There are some who have not repented and submitted to Jesus who rationalize their lives by looking at other Christians and saying, “I’m as good as they are. I’m as generous, sober, and careful with my actions as they are. They love happiness and having fun as well as I do.” By saying this, they are making the faults of others an excuse for their own laziness. However, God does not look at others when He looks at each individual. In other words, the sins and issues that other people have are their issues, and God will not excuse us for someone else’s failings. We have Jesus, the perfect Son of God, who came to be an example for us, and the people who complain that professed Christians are wrong are the people who should be living their lives to a higher standard. If they have such a perfect idea of what a Christian should be, wouldn’t their own sin or failing be that much greater? They know what is right, but they don’t do it.
Perhaps you should reconsider before deciding to procrastinate when it comes to repentance. Don’t wait to repent from your sins and ask Jesus to create a clean heart in you. This is where many people have failed. Life is short and it is not guaranteed. There is a significant risk in putting off repenting and submitting to the will of Christ. Holding on to sin, even if it is ‘small’ or ‘insignificant’ in your mind, could result in terrible consequences. What we don’t consciously move away from, with Christ’s help, will cause us to trip, fall, and fail in the long run.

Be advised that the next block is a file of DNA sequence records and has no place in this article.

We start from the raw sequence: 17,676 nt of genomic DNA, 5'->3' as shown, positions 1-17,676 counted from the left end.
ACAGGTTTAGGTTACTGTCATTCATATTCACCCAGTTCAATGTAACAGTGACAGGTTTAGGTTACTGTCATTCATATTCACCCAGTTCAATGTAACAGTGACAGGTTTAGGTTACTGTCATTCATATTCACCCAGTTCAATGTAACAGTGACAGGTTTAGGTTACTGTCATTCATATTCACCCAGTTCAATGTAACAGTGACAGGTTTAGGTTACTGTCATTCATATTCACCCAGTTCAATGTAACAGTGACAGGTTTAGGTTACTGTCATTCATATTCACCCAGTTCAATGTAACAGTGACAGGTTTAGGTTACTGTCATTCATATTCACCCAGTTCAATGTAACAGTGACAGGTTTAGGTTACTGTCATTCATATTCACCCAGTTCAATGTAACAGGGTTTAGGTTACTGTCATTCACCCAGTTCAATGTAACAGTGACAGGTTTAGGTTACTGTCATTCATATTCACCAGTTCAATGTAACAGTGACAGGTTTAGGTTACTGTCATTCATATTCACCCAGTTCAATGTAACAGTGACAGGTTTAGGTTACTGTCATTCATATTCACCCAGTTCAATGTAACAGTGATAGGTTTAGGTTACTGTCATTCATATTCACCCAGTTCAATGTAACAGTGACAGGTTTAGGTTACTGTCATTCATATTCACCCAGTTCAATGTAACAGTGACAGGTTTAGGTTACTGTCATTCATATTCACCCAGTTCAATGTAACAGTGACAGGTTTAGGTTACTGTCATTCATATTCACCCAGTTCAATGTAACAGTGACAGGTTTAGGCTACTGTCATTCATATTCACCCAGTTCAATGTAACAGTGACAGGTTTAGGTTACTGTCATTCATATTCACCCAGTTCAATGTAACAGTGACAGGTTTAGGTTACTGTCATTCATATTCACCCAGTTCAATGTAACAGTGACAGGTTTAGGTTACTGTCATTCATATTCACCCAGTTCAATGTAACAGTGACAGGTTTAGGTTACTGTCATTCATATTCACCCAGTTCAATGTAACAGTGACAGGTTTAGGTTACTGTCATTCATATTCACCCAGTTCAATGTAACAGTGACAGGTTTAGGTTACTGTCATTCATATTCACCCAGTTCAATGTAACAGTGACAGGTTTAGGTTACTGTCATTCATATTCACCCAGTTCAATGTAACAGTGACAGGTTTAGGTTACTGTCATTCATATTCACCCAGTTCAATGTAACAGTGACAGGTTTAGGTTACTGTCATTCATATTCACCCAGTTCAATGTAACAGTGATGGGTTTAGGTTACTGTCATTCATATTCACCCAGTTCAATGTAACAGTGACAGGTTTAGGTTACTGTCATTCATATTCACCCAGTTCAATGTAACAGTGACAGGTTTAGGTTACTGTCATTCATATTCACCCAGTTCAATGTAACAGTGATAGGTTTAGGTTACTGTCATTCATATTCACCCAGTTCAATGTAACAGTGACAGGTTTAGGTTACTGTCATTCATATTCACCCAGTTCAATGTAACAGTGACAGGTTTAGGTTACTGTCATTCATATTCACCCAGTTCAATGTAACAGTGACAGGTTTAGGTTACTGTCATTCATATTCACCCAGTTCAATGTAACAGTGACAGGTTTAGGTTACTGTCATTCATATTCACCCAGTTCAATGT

Adam and Eve convinced themselves that the simple act of eating from a fruit tree could not possibly end with such significant results as God had said. However, even with the seemingly insignificant act, sin infected humanity and broke the connection between God and humans. Christ’s death on the cross stands as a memorial of what needed to take place to restore the connection.
Disobedience, or sin, against God’s law is not a small or insignificant thing. Every time that someone consciously rejects the grace and prompting of the Holy Spirit, their heart becomes harder, and their mind becomes a little more desensitized to the will of God. When we reject the Spirit’s leading, it doesn’t just make it easier to reject later calls to our spirit, it makes it harder and harder to even discern when the Holy Spirit is prompting us with new truth.
There are people who procrastinate by telling themselves that they will change when tragedy hits. They believe they are in control of their destiny, that is until a tragedy strikes, and that changing their life is not difficult. What they do not realize is that a lifetime of experience and education on the wrong path makes even wanting to change seem undesirable. It just looks to difficult to change and receive Jesus and take the steps to become like Him. Habits, once made, are hard to break.
Even holding on to one tiny sin, such as a sinful desire, a selfish character, or a bad attitude will eventually grow and counteract all the power of the Gospel of Jesus. Every sinful act hardens the heart against God. The person who purposely hardens his heart to God’s truth will ‘reap what he sowed’ and will ultimately get a heart that is set against the will of God. There is not a more concerning proclamation in the Bible about the trap of sin then, “An evil man is held captive by his own sins; they are ropes that catch and hold him.” (Proverbs 5:22).
Next week we will conclude talking about repentance and continue learning how we can strengthen our spiritual lives by Growing with Jesus!
P.S. As always, if I missed something, or if you would like to respond on this topic, join the conversation below!